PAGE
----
The College World [Newspaper Article] — Columbia Daily Spectator — 8 October 1880
The College World AMHERST: — Interest in foot-ball is very slight this Fall. The seniors and juniors have appointed a committee to organize a Garfield and Arthur Club. The juniors can take Italian and Biology this year. The optional is regarded as "soft." CORNELL: — President White is expected back from Europe in the Spring, when he will resume his duties in the University. New sidewalks rejoice the Cornell student. Prof. W. G. Hale, Harvard '7l, is to take the place of Prof. Tracy Peck, who has accepted a Professorship at Yale. TRINITY: — Two Trinity professors spent the Summer in Europe. It is rumored that the college is to have a bequest of twenty-five thousand pounds sterling, from someone in England. — Tablet. The Trinity Chapter of 0. B. K. have presented the college with a portrait of Prof. John Brocklesby. An embryo cane rush took place on Commencement Day. The trustees are going to have some trees set out on the campus. YALE: — It is said $lO,OOO has been subscribed for the...
The Library [Newspaper Article] — Columbia Daily Spectator — 8 October 1880
The Library HINTS FOR HOME READING.' —A series of chapters on books and their uses, by Charles Dudley Warner, M. F. Sweetser, F. B. Perkins, Cyrus Hamlin, Hamilton W. Mabie, Edward Everett Hale, Joseph Cook, Henry Ward Beecher and Lyman Abbott. Edited with an introduction by Lyman Abbott, with which is included a new and revised edition of suggestions for libraries by George Palmer Putnam. G. P. Putnam's Sons. Pp. 147. Cloth. Price 75 cents. HP HE various articles which compose this little volume were originally written for The Christian Union for the purpose of assisting those who wished to form family libraries, and to bring fully before them the great advantages to be gained by so doing. The writers are men of well known ability, and the suggestions which they put forward are worth the attention of all who contemplate forming that most necessary adjunct to a gentleman's house —-a library. "What to Read," "Plans of Reading," "The Art of Reading," and " How to Make Dull Boys Read,"...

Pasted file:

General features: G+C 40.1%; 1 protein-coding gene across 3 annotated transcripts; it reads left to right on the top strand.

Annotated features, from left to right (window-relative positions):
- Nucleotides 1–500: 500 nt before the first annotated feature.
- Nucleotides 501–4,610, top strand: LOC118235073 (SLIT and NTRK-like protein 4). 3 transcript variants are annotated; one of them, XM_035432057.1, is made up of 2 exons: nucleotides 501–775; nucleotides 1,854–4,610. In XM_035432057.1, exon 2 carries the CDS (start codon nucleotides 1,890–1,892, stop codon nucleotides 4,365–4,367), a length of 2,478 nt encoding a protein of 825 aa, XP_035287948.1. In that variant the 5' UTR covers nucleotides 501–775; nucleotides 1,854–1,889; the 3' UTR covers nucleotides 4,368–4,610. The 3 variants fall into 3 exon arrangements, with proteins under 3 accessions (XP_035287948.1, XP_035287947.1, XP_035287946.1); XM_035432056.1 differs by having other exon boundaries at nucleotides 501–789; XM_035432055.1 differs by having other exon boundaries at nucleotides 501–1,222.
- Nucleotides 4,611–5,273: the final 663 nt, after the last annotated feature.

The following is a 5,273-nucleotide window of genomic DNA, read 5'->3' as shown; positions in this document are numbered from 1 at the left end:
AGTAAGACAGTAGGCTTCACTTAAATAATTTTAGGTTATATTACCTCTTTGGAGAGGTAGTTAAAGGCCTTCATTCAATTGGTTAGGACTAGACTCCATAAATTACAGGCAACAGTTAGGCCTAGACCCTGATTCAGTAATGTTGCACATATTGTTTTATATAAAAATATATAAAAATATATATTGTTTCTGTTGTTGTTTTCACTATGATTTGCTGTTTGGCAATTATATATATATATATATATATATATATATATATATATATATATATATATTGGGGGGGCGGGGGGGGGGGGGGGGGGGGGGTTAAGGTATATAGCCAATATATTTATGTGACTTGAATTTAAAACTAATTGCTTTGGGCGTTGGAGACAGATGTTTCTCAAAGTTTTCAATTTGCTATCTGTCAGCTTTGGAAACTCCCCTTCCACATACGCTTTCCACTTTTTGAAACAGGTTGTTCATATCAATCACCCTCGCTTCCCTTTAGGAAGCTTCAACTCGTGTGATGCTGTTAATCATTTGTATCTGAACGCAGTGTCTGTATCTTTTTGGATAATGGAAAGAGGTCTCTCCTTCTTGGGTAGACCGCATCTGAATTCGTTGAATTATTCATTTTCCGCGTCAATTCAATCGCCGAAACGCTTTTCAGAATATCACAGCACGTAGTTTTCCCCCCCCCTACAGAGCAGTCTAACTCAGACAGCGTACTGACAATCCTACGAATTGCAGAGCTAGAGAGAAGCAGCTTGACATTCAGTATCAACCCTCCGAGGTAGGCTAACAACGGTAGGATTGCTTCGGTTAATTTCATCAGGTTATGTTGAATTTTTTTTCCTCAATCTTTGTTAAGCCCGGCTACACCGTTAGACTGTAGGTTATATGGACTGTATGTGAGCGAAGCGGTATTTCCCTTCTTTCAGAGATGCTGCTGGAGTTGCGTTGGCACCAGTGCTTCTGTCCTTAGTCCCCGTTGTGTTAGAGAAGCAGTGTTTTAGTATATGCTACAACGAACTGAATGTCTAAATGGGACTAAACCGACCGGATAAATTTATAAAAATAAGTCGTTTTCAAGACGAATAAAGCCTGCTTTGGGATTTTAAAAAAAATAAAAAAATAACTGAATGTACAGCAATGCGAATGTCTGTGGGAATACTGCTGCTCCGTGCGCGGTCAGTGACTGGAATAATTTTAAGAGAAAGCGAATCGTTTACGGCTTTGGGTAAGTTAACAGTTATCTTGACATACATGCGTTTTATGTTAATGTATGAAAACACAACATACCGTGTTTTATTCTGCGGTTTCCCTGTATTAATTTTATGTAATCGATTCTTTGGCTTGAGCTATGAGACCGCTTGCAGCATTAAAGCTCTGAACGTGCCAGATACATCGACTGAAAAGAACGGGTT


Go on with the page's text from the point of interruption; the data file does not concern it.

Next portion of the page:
Minos Rhadamanthus our Exchanges [Newspaper Article] — Columbia Daily Spectator — 8 October 1880
Minos Rhadamanthus our Exchanges HP HE exchange man feels better. The summer has refreshed him, and he comes back once more to the office of his paper, prepared to greet all his old friends, and welcome all the new who come to visit him. The callousness has disappeared from his first finger and thumb, and the shears are stiff from want of use, but the joint of the latter will soon become loose, and the new edge will grow dull as the season advances. ALL the old friends will not, we fear, come back again. The Lampoon , that genial, bright, jovial exponent of wit, bade us adieu in the last number we received, though it hinted at the same time that it might make its appearance in the guise of an illustrated paper, independent of college interests, and changed in form. We wish it good luck, for it was the first illustrated college journal in America, and though of late years it has been collegiate chiefly in name, it has occupied a position which is filled by no other paper. A NEW occup...
Shavings [Newspaper Article] — Columbia Daily Spectator — 8 October 1880